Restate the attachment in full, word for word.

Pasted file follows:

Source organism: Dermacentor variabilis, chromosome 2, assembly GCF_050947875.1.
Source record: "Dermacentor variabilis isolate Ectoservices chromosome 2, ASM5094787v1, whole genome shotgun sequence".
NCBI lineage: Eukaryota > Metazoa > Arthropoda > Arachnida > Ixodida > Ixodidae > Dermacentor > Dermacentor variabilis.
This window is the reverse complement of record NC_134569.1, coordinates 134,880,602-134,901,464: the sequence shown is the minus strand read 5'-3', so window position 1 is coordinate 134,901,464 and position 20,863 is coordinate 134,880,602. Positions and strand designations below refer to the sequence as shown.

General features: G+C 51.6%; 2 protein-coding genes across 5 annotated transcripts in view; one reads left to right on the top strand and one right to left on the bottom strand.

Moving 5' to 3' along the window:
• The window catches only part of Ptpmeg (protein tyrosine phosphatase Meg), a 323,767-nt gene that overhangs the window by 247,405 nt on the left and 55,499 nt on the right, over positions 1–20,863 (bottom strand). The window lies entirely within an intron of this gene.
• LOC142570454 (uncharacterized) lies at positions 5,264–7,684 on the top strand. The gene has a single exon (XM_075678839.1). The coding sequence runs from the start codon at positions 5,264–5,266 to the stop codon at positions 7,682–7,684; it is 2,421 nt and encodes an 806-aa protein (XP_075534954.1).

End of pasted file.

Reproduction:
Source organism: Dermacentor variabilis, chromosome 2, assembly GCF_050947875.1.
Source record: "Dermacentor variabilis isolate Ectoservices chromosome 2, ASM5094787v1, whole genome shotgun sequence".
NCBI lineage: Eukaryota > Metazoa > Arthropoda > Arachnida > Ixodida > Ixodidae > Dermacentor > Dermacentor variabilis.
This window is the reverse complement of record NC_134569.1, coordinates 134,880,602-134,901,464: the sequence shown is the minus strand read 5'-3', so window position 1 is coordinate 134,901,464 and position 20,863 is coordinate 134,880,602. Positions and strand designations below refer to the sequence as shown.

General features: G+C 51.6%; 2 protein-coding genes across 5 annotated transcripts in view; one reads left to right on the top strand and one right to left on the bottom strand.

Moving 5' to 3' along the window:
• The window catches only part of Ptpmeg (protein tyrosine phosphatase Meg), a 323,767-nt gene that overhangs the window by 247,405 nt on the left and 55,499 nt on the right, over positions 1–20,863 (bottom strand). The window lies entirely within an intron of this gene.
• LOC142570454 (uncharacterized) lies at positions 5,264–7,684 on the top strand. The gene has a single exon (XM_075678839.1). The coding sequence runs from the start codon at positions 5,264–5,266 to the stop codon at positions 7,682–7,684; it is 2,421 nt and encodes an 806-aa protein (XP_075534954.1).